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NARRATIVE STRUCTURE AND POETICS IN THE AENEID...

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Stratis Kyriakidis

NARRATIVE STRUCTURE AND POETICS IN THE AENEID. THE FRAME OF BOOK 6

settembre 1998, pp. 210, . 42.000

The aim of this work is to examine what is, at first sight, a curious situation. Book 6, the most important book of the Aeneid, strategically placed in the middle of the Roman epic, is framed by passages of small narrative importance. Yet, their structural and thematic correspondence as well as their intertextual function show that the middle of Aeneid, as the middle of the Bucolics and the Georgics for the matter, is a locus for poetic discourse on the part of the poet. Since the narrative of the eroic epic does not lend itself to such a treatment, Vergil had to allude to his views on poetics through the various myths involved at the end of Book 5 and the beginning of Book 7. With the technique of the Callimachean signum and an accumulation of other features at these preselected narrative points, Vergil alludes to his rejection of previous poetic practices and themes. The arrival at the Tiber seems to be the other passage partaking in this discourse. Here, the poet by using the same methods as in the previous passages, alludes to the importance of the local poetic elements for the development of his Roman theme in the second half of his epic. Finally, the delayed poem brings his voice to the fore. To the name of the Muse Erato a new interpretative view is suggested. Together with the context and position of the proem the Muse's name seems to highlight Vergil's own contribution to the narrative and pride in undertaking the composition of a Roman epic within the norms of epic tradition.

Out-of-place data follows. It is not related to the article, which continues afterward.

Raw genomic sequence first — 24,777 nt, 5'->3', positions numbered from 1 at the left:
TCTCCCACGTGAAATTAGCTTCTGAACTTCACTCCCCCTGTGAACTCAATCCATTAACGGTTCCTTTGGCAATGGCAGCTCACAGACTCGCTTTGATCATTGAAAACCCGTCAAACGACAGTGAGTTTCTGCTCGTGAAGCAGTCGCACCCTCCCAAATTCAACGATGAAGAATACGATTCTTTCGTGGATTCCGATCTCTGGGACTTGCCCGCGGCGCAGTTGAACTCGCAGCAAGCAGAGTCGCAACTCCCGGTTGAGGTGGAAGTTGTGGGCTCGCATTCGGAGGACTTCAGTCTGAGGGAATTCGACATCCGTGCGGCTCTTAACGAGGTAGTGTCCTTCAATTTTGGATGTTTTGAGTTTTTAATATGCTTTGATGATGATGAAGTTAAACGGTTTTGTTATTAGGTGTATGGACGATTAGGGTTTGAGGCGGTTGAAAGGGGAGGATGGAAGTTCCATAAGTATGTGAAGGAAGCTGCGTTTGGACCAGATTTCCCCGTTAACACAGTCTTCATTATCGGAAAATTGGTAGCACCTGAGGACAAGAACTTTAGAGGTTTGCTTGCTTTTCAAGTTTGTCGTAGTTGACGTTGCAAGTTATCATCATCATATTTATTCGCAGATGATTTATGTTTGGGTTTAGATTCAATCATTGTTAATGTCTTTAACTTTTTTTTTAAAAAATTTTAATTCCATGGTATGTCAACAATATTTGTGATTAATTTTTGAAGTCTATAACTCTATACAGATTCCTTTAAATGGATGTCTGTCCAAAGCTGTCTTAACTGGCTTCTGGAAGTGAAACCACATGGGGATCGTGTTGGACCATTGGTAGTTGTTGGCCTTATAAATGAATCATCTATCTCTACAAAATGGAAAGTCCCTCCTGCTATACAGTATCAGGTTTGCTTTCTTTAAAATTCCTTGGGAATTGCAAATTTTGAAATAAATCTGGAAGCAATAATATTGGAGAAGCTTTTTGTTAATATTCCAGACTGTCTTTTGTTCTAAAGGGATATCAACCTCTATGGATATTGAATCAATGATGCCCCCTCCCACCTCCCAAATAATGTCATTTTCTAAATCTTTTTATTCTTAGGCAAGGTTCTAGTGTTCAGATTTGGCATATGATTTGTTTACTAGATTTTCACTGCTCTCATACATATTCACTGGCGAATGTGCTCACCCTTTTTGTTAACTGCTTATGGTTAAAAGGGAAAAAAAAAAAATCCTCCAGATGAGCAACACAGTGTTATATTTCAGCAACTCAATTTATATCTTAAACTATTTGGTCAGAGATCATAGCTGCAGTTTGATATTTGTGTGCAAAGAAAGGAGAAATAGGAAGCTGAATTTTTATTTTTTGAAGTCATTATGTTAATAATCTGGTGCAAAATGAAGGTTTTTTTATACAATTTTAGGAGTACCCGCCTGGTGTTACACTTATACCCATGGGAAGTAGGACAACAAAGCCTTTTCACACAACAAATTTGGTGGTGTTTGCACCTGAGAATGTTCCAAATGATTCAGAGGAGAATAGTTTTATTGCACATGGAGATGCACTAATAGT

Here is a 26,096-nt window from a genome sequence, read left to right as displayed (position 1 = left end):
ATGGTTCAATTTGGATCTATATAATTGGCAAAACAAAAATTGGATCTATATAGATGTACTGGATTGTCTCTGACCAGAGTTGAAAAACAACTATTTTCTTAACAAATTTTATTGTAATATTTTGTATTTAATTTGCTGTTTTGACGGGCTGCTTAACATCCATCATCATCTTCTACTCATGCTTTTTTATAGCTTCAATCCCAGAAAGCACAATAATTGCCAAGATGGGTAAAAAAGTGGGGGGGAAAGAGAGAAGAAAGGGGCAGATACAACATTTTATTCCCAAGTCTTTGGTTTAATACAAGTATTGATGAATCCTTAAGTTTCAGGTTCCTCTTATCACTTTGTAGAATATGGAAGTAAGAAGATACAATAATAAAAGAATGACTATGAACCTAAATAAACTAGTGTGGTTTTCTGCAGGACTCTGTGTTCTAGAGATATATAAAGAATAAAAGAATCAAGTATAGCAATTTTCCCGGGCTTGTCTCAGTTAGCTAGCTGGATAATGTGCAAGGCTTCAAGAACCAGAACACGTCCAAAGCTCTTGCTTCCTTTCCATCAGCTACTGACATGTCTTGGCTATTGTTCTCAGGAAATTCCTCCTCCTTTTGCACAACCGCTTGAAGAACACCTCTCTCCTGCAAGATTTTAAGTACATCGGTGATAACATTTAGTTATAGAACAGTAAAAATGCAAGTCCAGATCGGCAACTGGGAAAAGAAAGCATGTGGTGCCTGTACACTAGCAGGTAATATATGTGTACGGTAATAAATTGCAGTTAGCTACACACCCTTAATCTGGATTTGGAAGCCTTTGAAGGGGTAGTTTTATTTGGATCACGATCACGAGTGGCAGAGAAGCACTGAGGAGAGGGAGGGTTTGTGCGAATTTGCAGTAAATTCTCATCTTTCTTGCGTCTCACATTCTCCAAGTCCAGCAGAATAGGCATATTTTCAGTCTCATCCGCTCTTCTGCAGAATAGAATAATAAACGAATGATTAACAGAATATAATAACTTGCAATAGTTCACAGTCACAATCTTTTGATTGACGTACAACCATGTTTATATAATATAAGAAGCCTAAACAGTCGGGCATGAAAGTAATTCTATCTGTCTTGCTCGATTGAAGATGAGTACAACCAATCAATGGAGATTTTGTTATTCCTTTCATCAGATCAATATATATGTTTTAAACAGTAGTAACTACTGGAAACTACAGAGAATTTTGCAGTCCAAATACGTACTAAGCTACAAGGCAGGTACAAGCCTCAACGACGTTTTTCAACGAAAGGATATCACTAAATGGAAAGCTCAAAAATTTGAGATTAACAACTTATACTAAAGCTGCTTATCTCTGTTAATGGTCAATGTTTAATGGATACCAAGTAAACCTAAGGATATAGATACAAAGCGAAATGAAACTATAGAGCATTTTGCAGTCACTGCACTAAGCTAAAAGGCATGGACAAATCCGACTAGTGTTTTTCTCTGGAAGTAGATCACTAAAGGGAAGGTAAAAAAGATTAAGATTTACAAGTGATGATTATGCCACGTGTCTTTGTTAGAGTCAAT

Contents: Preface - Introduction - The division into books - Refutatio: A. Palinurus and the Sirens; B. Caieta and Circe - The new locus amoenus - The invocation and the proem - Bibliography - Indexes

Cover picture: in the middle, Servius is pointing to Vergil, on the right. The armed hero next to Servius is Aeneas. Detail from the allegorical miniature by Simone Martini, in the famous Vergil of Petrarca, Milan, Biblioteca Ambrosiana, A 79 Inf., F. 1v (= picture 180 in Vedere i classici, Palombi, Rose, Roma 1996, pg 258).

ISBN 88-7949-176-8